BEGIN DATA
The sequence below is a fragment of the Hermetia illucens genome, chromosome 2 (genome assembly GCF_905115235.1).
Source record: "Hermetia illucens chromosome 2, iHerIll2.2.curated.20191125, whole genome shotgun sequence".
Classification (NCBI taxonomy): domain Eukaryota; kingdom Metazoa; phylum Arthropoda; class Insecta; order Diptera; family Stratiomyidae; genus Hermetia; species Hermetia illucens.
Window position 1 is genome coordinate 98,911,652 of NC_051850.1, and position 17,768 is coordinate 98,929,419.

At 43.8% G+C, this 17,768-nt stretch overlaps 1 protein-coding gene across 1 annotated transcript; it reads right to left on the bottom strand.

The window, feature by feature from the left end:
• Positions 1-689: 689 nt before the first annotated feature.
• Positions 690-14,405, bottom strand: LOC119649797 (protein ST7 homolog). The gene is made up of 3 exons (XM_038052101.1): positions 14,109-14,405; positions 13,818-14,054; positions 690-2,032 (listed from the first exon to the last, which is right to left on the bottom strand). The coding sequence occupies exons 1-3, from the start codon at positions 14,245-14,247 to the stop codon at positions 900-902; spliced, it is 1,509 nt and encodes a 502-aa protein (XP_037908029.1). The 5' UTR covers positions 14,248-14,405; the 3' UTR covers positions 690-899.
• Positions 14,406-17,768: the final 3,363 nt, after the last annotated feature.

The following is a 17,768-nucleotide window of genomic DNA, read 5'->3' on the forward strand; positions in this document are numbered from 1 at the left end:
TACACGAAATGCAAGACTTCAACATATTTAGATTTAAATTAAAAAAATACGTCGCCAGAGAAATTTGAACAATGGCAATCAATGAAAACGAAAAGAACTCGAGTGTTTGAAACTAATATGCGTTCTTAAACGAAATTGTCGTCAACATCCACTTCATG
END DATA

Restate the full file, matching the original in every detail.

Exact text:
The sequence below is a fragment of the Hermetia illucens genome, chromosome 2 (genome assembly GCF_905115235.1).
Source record: "Hermetia illucens chromosome 2, iHerIll2.2.curated.20191125, whole genome shotgun sequence".
Classification (NCBI taxonomy): domain Eukaryota; kingdom Metazoa; phylum Arthropoda; class Insecta; order Diptera; family Stratiomyidae; genus Hermetia; species Hermetia illucens.
Window position 1 is genome coordinate 98,911,652 of NC_051850.1, and position 17,768 is coordinate 98,929,419.

At 43.8% G+C, this 17,768-nt stretch overlaps 1 protein-coding gene across 1 annotated transcript; it reads right to left on the bottom strand.

The window, feature by feature from the left end:
• Positions 1-689: 689 nt before the first annotated feature.
• Positions 690-14,405, bottom strand: LOC119649797 (protein ST7 homolog). The gene is made up of 3 exons (XM_038052101.1): positions 14,109-14,405; positions 13,818-14,054; positions 690-2,032 (listed from the first exon to the last, which is right to left on the bottom strand). The coding sequence occupies exons 1-3, from the start codon at positions 14,245-14,247 to the stop codon at positions 900-902; spliced, it is 1,509 nt and encodes a 502-aa protein (XP_037908029.1). The 5' UTR covers positions 14,248-14,405; the 3' UTR covers positions 690-899.
• Positions 14,406-17,768: the final 3,363 nt, after the last annotated feature.

The following is a 17,768-nucleotide window of genomic DNA, read 5'->3' on the forward strand; positions in this document are numbered from 1 at the left end:
TACACGAAATGCAAGACTTCAACATATTTAGATTTAAATTAAAAAAATACGTCGCCAGAGAAATTTGAACAATGGCAATCAATGAAAACGAAAAGAACTCGAGTGTTTGAAACTAATATGCGTTCTTAAACGAAATTGTCGTCAACATCCACTTCATG